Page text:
Ryanair to wage war on web touts

27 Jan 2009

Ryanair said today it is ready to declare all-out war on screenscraper and ticket-tout websites that are unlawfully selling the airline’s flights at exorbitant prices.

In August, a Hamburg court decided to uphold Ryanair’s injunction against screenscraper/ticket-tout websites, which the airline claimed ripped off consumers by between 200pc and 300pc.

Ever since, the airline has waged a legal campaign against websites that are using unauthorised downloaded information from Ryanair’s website and unlawfully selling the flights with massive hidden add-ons or handling fees to unsuspecting consumers.

Ryanair said it will appeal last week’s decision in favour of the website Atrapalo, and any further rulings in favour of screenscraping/ticket-tout websites.

It said these rulings are anti-consumer and allow screenscrapers to continue their unauthorised access to Ryanair’s website and the sale of Ryanair seats, contrary to Ryanair’s terms and conditions.

Ryanair believes this unauthorised and unlawful behaviour of ticket-tout websites is no different to the free download of internet music, video or other services.

It has called on the courts to protect consumers against the hidden fare increases and handling charges of third-party ‘add-on’ websites such as E-Dreams, which can double the cost of airfares without customers’ knowledge.

In August, Ryanair released findings that showed screenscraper websites overcharged consumers by up to 370pc. An example of a Ryanair flight on Bravofly.com works out at €60.93, up €40.95 or 205pc. A €106.87 Ryanair flight works out at €385.97 on Edreams.com, up 260pc or €279.10. A €10 Ryanair flight cost €37 on Weglo.com, up 370pc or €27.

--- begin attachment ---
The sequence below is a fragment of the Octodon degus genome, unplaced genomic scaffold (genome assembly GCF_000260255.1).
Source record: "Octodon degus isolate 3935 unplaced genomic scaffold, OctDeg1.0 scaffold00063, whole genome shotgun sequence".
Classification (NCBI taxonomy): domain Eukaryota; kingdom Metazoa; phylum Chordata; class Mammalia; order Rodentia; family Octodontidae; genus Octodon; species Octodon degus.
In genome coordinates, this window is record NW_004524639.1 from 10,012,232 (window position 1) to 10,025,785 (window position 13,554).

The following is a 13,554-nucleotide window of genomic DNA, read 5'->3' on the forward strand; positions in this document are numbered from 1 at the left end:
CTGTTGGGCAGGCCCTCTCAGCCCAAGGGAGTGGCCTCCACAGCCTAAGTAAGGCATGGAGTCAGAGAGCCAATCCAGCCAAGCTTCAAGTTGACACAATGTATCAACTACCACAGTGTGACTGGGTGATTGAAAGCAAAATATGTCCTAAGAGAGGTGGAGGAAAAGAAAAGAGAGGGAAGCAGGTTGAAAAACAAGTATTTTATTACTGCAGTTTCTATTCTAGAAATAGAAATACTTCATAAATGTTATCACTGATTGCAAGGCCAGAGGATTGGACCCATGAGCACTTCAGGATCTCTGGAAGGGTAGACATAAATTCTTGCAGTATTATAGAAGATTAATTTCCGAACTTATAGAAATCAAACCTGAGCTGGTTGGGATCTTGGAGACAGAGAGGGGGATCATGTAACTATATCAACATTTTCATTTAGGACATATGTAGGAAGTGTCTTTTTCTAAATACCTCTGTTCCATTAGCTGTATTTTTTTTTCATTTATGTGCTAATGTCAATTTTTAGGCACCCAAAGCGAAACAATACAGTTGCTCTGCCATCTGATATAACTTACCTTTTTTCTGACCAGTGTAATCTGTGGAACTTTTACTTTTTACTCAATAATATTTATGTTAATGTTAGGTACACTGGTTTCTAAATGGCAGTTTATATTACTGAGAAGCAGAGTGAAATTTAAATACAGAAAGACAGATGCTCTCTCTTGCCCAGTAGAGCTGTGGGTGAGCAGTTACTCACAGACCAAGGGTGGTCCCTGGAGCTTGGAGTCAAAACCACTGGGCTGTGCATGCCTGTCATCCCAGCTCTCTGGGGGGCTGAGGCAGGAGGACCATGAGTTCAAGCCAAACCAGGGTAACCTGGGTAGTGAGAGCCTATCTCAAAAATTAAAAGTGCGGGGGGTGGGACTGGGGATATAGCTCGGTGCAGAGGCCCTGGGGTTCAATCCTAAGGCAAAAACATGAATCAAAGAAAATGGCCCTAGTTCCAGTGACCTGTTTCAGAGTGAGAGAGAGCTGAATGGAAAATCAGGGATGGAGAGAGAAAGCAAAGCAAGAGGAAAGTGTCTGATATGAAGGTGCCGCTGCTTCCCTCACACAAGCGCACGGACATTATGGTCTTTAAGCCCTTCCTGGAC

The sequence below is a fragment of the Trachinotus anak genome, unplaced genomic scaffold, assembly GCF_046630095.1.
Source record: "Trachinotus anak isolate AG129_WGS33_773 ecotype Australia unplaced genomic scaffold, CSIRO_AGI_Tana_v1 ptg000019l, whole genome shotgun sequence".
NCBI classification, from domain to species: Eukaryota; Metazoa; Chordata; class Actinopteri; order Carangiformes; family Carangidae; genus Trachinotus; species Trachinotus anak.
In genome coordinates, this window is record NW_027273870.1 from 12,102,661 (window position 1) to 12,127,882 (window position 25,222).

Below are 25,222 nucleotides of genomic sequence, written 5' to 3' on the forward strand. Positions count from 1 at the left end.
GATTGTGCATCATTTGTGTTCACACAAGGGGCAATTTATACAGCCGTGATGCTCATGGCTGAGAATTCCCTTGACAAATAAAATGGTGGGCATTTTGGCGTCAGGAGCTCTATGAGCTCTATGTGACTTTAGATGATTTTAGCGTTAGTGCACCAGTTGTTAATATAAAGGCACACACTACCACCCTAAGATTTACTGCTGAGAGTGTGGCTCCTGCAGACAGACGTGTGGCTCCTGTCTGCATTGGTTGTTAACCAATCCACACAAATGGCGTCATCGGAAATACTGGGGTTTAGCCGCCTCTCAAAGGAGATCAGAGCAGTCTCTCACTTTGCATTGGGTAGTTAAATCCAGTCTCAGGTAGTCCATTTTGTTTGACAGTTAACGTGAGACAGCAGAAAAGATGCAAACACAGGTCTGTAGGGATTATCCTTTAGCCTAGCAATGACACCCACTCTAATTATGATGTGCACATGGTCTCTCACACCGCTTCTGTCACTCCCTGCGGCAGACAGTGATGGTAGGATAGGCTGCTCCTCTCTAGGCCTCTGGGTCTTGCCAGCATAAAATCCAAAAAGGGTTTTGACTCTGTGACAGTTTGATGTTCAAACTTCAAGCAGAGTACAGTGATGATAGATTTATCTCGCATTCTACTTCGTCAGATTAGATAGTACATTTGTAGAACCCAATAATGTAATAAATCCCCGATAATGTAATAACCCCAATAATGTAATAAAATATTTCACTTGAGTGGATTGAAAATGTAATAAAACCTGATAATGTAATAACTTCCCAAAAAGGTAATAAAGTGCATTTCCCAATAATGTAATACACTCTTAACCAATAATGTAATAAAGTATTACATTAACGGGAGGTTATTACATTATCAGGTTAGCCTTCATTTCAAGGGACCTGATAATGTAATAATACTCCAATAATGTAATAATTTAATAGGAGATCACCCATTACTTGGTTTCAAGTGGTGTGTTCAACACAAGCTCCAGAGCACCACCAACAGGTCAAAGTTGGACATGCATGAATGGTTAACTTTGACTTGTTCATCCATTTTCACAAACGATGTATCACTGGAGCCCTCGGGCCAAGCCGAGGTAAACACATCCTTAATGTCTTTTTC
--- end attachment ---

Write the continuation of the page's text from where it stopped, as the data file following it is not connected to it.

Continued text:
Commenting on the impact screenscraper web touts are having, Ryanair CEO Michael O’Leary (pictured) said that ultimately consumers are bearing the brunt of the touts’ sharp practices.

“We have provided the courts with documentary evidence of this unauthorised, ticket-tout scam being perpetrated on consumers by these screenscraper websites,” O’Leary said.

“We do not believe that a court should put the interests of these unauthorised sites ahead of the interests of the consumers who have been exposed to hidden mark-ups and over-charged by these screenscraper/ticket-tout websites.

“We hope that the decision of the court today will prevent the mis-selling of Ryanair’s tickets and the unauthorised sales of Ryanair’s seats by E-dreams.

“Our case has successfully been put before the EU and we will appeal any Spanish court decision that fails to stop the unauthorised activities of these overcharging ticket-tout sites.”

By John Kennedy

Pictured: Ryanair CEO, Micheal O’Leary

John Kennedy is a journalist who served as editor of Silicon Republic for 17 years